All The Options In Public Schooling In The 21st-Century

Updated |
All The Options In Public Schooling In The 21st-Century
Considering what type of public school is best for your child? We list all the various types of public schools available today, from the neighborhood school to charters and magnet schools.
Public education in the United States has evolved into a complex maze of options designed to address a wide range of student needs and learning styles. However, the multitude of choices can also make it challenging for parents to weed through and understand the various options available to them and their children. To help break it down, check out this list of some of the more common options in public schooling today.
 
Neighborhood Schools
 
The traditional community school continues to be the most common type of institution of public education today. Public schools in a district are typically zones, so those living in the community know which school they are assigned. Neighborhood schools allow students the opportunity to make friends with classmates right in their area. In some districts, parents are allowed to enroll their children in a school outside their immediate neighborhood, if the chosen school is closer to the parent’s workplace or the parent simply wants his child to attend a different school.
 
Charter Schools
 
Charter schools began to make an appearance in the 1990s, and their presence has consistently grown in all but 10 states across the country. Education Bug lists the states without current charter laws as Alabama, Kentucky, Maine, South Dakota, Washington, Vermont, West Virginia, Nebraska, Montana, and North Dakota. Charter schools are public schools, but parents choose to send their children to a charter school, rather than simply attend based on district zoning.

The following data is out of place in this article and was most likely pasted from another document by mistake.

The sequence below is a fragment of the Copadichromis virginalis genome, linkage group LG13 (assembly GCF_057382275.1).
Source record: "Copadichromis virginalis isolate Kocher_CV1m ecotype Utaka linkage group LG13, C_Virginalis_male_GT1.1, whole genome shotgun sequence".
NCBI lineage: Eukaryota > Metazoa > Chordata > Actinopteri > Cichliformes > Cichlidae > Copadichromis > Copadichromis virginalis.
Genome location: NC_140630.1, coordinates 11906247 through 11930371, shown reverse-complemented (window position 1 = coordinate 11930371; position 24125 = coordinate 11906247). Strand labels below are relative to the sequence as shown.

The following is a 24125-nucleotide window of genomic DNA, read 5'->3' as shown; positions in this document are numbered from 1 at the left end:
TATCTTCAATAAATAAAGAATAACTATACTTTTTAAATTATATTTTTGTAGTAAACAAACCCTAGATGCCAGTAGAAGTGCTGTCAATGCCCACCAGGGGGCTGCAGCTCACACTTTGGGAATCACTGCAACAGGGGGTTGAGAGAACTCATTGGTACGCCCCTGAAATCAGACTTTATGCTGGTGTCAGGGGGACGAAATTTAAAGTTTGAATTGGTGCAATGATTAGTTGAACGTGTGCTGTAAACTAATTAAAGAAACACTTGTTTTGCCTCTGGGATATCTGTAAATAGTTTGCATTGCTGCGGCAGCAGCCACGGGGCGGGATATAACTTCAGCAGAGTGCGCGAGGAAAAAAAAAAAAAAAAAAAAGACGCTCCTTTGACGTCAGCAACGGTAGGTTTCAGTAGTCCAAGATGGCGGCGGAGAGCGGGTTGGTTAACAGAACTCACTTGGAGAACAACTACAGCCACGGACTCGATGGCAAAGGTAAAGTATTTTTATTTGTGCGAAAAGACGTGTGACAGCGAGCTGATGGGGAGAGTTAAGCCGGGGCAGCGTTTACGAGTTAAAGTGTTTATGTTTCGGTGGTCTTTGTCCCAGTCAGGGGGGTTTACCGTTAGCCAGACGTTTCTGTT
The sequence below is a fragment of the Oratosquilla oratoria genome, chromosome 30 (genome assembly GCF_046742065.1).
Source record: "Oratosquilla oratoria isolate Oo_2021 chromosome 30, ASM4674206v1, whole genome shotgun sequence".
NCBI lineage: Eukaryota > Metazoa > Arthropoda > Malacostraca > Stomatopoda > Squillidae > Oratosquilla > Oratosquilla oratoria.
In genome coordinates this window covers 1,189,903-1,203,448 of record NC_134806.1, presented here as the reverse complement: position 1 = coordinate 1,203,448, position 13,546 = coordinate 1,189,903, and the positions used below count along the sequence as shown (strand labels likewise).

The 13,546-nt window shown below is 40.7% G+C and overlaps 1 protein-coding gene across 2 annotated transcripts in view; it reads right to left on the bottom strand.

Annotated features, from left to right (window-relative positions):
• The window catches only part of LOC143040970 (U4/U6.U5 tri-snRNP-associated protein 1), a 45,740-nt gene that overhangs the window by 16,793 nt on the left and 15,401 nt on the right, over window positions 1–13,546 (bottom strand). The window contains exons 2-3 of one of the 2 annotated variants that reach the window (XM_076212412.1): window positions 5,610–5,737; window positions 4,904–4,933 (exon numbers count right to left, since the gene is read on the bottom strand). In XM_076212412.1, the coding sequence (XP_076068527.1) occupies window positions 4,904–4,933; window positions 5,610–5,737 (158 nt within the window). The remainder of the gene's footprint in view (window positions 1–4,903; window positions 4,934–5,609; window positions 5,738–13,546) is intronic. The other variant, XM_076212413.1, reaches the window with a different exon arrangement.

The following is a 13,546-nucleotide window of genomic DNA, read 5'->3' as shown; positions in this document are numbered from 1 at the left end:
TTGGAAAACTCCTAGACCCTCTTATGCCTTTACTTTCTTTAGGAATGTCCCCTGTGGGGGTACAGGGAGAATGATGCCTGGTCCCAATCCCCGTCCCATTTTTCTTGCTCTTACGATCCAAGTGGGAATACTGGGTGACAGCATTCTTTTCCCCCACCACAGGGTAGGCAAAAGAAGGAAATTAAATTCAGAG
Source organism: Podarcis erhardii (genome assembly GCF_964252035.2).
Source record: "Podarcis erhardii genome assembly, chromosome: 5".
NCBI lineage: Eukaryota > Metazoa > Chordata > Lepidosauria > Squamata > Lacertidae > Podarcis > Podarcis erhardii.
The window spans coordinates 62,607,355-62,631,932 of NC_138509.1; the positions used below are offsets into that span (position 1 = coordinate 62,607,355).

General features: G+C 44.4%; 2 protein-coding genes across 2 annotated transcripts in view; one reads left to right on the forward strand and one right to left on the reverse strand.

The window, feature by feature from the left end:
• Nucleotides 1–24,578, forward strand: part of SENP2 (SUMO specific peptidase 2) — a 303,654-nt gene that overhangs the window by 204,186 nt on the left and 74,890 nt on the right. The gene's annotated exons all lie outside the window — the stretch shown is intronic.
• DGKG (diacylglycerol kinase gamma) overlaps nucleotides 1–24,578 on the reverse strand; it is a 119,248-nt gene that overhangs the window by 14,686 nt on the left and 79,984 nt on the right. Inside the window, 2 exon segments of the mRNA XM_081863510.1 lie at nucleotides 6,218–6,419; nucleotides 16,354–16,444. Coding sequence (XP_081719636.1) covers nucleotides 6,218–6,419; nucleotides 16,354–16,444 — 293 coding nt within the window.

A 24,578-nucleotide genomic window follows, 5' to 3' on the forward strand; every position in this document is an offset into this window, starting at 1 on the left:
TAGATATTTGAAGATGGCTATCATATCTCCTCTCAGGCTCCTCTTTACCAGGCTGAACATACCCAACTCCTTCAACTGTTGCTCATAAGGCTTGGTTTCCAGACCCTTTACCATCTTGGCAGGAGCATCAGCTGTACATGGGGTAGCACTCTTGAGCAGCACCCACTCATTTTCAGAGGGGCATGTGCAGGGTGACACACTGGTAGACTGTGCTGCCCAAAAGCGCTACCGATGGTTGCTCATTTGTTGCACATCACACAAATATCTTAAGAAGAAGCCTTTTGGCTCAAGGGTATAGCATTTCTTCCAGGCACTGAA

Like other schools, charters receive money from taxes, but they also raise private funding. Charter schools must adhere to the goals of their charter, as well as state standards, but maybe exempt from other regulations that typically apply to traditional public schools. Some charter schools focus efforts in a particular area, while others emphasize their learning around a core curriculum that may or may not be used in the rest of the public school system.
 
Magnet Schools
 
Magnet schools got their start in the 1970s, as a way to encourage diversity within the public school system. Today, these schools are often considered to be highly selective, sometimes requiring students to take examinations prior to admittance. Magnet schools may also specialize in a particular area, such as technology or the arts. These schools may also be attended by any student interested in the education focus, as long as the student meets the school’s individual admission requirements.
 
This video describes magnet schools.
 
 
Alternative Schools
 
The National Center for Education Statistics defines an alternative school as one that meets a student’s needs not currently addressed in the public school system, and one that provides a non-traditional form of education to that student. Both charter and magnet schools frequently fall into the category of alternative schools. Alternative schools work within the framework of the public school system and offer support to public schools in terms of managing over-enrollment issues and providing for students that do not fit as well in the traditional public school system.
 
This video offers a look at alternative learning schools and programs are designed for students who are in danger of failing or dropping out at a traditional school.
 
 
Vocational Schools
 
Students interested in pursuing a career immediately after high school may find a vocational school offers the training they are looking for. In addition to providing a well-rounded high school education, these schools allow students to specialize in a field of interest that will help them find employment after graduation. Education.com explains that vocational schools focus on “targeted education” and “work-based learning.”